Tuesday, November 16, 2010

Why and how Onions make us Cry?

When we sliced or cut an onion, we break cells, allowing enzymes called alliinases to break down amino acid sulphoxides and generate sulphenic acids. Amino acid sulfoxides form sulfenic acids.

Sulphenic acids are unstable and spontaneously rearrange into a volatile gas called syn-propanethial-S-oxide. The gas diffuses through the air and eventually reaches the eye, where it reacts with the water to form a diluted solution of sulphuric acid. This acid irritates the nerve endings in the eye, making them sting. Tear glands produce tears to dilute and flush out the irritant.

Cooking the onion inactivates the enzyme, so while the smell of cooked onions may be strong, it doesn't burn our eyes.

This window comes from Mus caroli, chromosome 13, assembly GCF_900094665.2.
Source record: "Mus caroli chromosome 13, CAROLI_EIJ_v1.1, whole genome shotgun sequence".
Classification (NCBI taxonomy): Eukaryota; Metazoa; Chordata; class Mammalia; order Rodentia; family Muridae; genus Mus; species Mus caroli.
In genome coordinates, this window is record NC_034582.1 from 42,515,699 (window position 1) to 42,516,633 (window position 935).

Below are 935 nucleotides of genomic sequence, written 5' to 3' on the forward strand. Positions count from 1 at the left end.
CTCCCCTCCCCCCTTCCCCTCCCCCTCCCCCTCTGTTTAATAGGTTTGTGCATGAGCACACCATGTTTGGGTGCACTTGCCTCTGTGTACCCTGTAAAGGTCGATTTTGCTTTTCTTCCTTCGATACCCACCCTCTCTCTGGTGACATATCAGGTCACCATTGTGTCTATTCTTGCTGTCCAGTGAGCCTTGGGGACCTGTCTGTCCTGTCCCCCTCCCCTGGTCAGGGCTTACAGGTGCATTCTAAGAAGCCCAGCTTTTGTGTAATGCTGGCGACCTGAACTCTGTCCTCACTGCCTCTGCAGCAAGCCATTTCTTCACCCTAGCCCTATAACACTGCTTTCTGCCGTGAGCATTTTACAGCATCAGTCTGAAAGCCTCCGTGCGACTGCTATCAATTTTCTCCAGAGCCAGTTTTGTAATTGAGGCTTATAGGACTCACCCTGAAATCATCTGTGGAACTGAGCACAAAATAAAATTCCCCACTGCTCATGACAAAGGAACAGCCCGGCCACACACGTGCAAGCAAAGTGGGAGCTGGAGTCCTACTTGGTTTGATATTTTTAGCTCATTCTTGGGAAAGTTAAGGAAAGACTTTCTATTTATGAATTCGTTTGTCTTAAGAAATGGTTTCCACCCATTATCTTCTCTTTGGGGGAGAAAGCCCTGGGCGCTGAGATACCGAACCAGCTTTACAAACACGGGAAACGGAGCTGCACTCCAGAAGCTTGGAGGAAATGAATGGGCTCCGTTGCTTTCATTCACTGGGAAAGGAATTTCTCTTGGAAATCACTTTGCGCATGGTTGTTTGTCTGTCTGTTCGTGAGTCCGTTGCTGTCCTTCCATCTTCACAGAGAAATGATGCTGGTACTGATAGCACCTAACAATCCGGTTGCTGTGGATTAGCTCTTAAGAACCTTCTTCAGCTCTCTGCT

Aside from wearing safety goggles or running a fan, we can keep from crying by refrigerating your onion or soak in water for 5 to 10 minutes before cutting it, we can also cut onion under water, so slows reactions and changes the chemistry inside the onion.

The sulfur-containing compounds also leave a characteristic odor on your fingers. You may be able to remove or reduce some of the smell by wiping your fingers on a stainless steel odor soap.

 


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